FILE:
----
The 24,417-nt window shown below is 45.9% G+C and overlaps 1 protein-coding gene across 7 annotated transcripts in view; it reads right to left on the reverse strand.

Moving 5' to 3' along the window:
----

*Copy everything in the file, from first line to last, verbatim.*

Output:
The 24,417-nt window shown below is 45.9% G+C and overlaps 1 protein-coding gene across 7 annotated transcripts in view; it reads right to left on the reverse strand.

Moving 5' to 3' along the window: